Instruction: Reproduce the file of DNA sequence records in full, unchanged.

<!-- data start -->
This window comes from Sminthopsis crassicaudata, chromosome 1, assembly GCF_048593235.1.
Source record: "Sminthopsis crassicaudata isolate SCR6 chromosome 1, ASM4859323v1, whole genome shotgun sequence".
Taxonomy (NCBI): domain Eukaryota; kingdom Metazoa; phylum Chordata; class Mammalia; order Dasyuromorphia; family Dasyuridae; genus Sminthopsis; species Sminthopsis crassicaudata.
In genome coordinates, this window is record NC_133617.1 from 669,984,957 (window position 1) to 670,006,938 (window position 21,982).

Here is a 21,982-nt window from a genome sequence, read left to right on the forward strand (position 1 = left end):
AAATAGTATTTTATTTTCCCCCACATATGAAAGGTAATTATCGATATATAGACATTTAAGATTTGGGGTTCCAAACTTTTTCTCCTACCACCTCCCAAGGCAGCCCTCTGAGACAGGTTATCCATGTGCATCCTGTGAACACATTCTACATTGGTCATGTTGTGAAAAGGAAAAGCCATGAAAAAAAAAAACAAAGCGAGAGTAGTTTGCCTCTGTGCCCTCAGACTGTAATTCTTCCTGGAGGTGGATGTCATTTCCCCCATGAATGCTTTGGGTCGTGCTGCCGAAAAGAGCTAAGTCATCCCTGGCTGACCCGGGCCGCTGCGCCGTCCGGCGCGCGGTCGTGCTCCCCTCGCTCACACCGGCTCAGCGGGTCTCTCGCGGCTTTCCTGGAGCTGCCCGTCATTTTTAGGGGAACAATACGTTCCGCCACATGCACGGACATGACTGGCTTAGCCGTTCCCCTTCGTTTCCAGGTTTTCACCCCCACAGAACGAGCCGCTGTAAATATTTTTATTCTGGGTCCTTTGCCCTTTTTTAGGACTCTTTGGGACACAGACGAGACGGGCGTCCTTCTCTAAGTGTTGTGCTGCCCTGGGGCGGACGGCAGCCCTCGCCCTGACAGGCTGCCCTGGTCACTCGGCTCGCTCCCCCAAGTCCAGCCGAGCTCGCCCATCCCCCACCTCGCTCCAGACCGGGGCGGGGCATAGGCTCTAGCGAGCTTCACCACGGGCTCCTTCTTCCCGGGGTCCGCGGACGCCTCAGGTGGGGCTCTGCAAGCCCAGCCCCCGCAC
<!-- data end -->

This window comes from Sminthopsis crassicaudata, chromosome 1, assembly GCF_048593235.1.
Source record: "Sminthopsis crassicaudata isolate SCR6 chromosome 1, ASM4859323v1, whole genome shotgun sequence".
Taxonomy (NCBI): domain Eukaryota; kingdom Metazoa; phylum Chordata; class Mammalia; order Dasyuromorphia; family Dasyuridae; genus Sminthopsis; species Sminthopsis crassicaudata.
In genome coordinates, this window is record NC_133617.1 from 669,984,957 (window position 1) to 670,006,938 (window position 21,982).

Here is a 21,982-nt window from a genome sequence, read left to right on the forward strand (position 1 = left end):
AAATAGTATTTTATTTTCCCCCACATATGAAAGGTAATTATCGATATATAGACATTTAAGATTTGGGGTTCCAAACTTTTTCTCCTACCACCTCCCAAGGCAGCCCTCTGAGACAGGTTATCCATGTGCATCCTGTGAACACATTCTACATTGGTCATGTTGTGAAAAGGAAAAGCCATGAAAAAAAAAAACAAAGCGAGAGTAGTTTGCCTCTGTGCCCTCAGACTGTAATTCTTCCTGGAGGTGGATGTCATTTCCCCCATGAATGCTTTGGGTCGTGCTGCCGAAAAGAGCTAAGTCATCCCTGGCTGACCCGGGCCGCTGCGCCGTCCGGCGCGCGGTCGTGCTCCCCTCGCTCACACCGGCTCAGCGGGTCTCTCGCGGCTTTCCTGGAGCTGCCCGTCATTTTTAGGGGAACAATACGTTCCGCCACATGCACGGACATGACTGGCTTAGCCGTTCCCCTTCGTTTCCAGGTTTTCACCCCCACAGAACGAGCCGCTGTAAATATTTTTATTCTGGGTCCTTTGCCCTTTTTTAGGACTCTTTGGGACACAGACGAGACGGGCGTCCTTCTCTAAGTGTTGTGCTGCCCTGGGGCGGACGGCAGCCCTCGCCCTGACAGGCTGCCCTGGTCACTCGGCTCGCTCCCCCAAGTCCAGCCGAGCTCGCCCATCCCCCACCTCGCTCCAGACCGGGGCGGGGCATAGGCTCTAGCGAGCTTCACCACGGGCTCCTTCTTCCCGGGGTCCGCGGACGCCTCAGGTGGGGCTCTGCAAGCCCAGCCCCCGCAC